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"Sometimes I get so caught up in "routines", "natural learning environments", "AVT" and
"Easy Trac" that I forget what I know to be true: I am a good teacher."


I recently took a family outside to have therapy. The family loved taking therapy outside the house! The mother, the child with hearing loss, her two siblings and I all went outside for a walk, and then they took a ride on their tricycles. During this outing, one of the strategies I taught was Parallel Talk. Parallel Talk is modeling language by narrating what the child is doing, thinking, & feeling. This strategy helps promote language development. The mother and I had a great time practicing this strategy throughout the session. The next week when I arrived at the home, the mother exclaimed, “I have been using parallel talk at the beach this weekend! My husband even asked me what in the world I was doing! I told him I was helping our daughter develop language!”

A winning moment for our students and their families!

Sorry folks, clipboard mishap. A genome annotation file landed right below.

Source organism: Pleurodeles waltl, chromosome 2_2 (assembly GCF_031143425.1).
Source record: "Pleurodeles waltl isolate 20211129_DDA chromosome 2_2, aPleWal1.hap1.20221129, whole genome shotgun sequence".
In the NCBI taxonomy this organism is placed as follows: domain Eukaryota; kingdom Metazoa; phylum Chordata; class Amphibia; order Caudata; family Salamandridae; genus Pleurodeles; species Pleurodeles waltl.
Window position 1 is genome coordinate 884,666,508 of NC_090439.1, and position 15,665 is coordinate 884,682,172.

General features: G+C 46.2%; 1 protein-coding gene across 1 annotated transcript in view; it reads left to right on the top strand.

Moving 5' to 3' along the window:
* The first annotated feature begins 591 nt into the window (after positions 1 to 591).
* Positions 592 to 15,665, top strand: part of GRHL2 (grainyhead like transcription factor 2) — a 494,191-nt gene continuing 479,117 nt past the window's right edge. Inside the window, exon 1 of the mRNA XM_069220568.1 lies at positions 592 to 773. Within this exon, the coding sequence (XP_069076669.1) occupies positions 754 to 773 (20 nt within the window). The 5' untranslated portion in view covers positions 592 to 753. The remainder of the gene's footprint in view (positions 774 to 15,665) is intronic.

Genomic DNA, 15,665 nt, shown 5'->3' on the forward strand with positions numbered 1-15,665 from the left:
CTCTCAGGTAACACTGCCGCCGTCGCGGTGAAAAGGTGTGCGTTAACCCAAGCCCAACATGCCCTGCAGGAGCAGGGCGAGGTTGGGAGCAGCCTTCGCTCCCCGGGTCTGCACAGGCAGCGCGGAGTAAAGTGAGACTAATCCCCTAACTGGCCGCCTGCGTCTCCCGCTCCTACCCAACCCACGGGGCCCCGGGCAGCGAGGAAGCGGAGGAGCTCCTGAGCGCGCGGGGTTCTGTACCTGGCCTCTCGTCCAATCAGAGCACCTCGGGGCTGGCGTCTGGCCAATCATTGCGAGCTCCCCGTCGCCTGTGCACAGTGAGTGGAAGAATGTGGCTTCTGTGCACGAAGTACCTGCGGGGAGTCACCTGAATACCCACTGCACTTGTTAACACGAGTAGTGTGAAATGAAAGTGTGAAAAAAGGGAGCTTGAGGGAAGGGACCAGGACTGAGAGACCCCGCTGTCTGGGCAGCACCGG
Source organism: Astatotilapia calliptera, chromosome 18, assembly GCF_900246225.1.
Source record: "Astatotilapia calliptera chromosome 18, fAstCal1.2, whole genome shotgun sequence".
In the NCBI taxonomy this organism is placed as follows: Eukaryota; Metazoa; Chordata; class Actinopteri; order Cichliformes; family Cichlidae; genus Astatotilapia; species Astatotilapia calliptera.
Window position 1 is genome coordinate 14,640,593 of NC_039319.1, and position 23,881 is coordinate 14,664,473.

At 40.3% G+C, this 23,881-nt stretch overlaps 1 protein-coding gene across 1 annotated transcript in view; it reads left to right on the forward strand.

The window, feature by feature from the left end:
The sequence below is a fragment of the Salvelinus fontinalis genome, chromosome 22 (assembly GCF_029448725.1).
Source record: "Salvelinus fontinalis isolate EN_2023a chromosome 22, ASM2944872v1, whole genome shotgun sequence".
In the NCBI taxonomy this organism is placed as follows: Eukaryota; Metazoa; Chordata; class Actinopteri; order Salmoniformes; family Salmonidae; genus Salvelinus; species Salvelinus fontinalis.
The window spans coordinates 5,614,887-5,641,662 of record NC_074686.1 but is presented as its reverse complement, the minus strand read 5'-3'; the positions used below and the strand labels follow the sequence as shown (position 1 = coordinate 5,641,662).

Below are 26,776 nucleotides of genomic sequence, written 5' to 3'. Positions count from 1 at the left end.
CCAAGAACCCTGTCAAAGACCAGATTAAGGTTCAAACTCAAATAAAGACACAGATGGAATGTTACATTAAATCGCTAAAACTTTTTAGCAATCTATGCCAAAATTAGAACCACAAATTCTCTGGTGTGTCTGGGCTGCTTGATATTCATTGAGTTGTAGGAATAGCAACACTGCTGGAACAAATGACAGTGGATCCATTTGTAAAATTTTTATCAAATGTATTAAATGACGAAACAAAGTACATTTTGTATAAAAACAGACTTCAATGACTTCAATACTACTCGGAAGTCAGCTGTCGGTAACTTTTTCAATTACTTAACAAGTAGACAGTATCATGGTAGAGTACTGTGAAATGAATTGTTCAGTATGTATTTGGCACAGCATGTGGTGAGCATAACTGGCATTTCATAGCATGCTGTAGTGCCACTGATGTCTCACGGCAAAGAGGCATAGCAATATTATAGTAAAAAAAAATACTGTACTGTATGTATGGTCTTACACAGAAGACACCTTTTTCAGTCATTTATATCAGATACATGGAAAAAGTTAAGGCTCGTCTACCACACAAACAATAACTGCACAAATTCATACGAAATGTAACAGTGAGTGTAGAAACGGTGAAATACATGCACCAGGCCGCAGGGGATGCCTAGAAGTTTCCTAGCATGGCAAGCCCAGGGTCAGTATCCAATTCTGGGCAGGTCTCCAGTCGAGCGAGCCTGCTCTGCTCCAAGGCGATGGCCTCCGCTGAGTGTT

~ Cindy Boyd

"When I was learning about routines based intervention it hit me that in our "old" way of doing therapy we would spend 45 minutes modeling goals, techniques and strategies such as "parallel talk" and "modeling language" with teacher planned activities and then we would spend the last 15 minutes talking to them about ways they could carry over the skills in their daily routines. With routines based intervention we join them in their routines and parents feel empowered to incorporate the skills taught - just like Cindy's parent did." ~ Preston Collins
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Student Spotlight - Colette

Colette’s Journey from Silence to Sound

Submitted by Colette's mother

Our daughter Colette was diagnosed with bilateral severe-to-profound hearing loss when she was three weeks old. As a parent, you are never prepared for that type of news. We grieved the loss of the life we had pictured for our daughter but decided early on that we would do everything in our power to provide her with the same opportunities as those of her hearing peers.

We did many hours of research and considered all modes of communication for her. We decided that cochlear implants were the best fit for our family. From the articles we had read and per the advice of our ENT and audiologist, research suggested that the earlier the implant was in place the better chance our daughter would have to develop normal speech and language. Our goal became to get her implanted and activated before the age of one.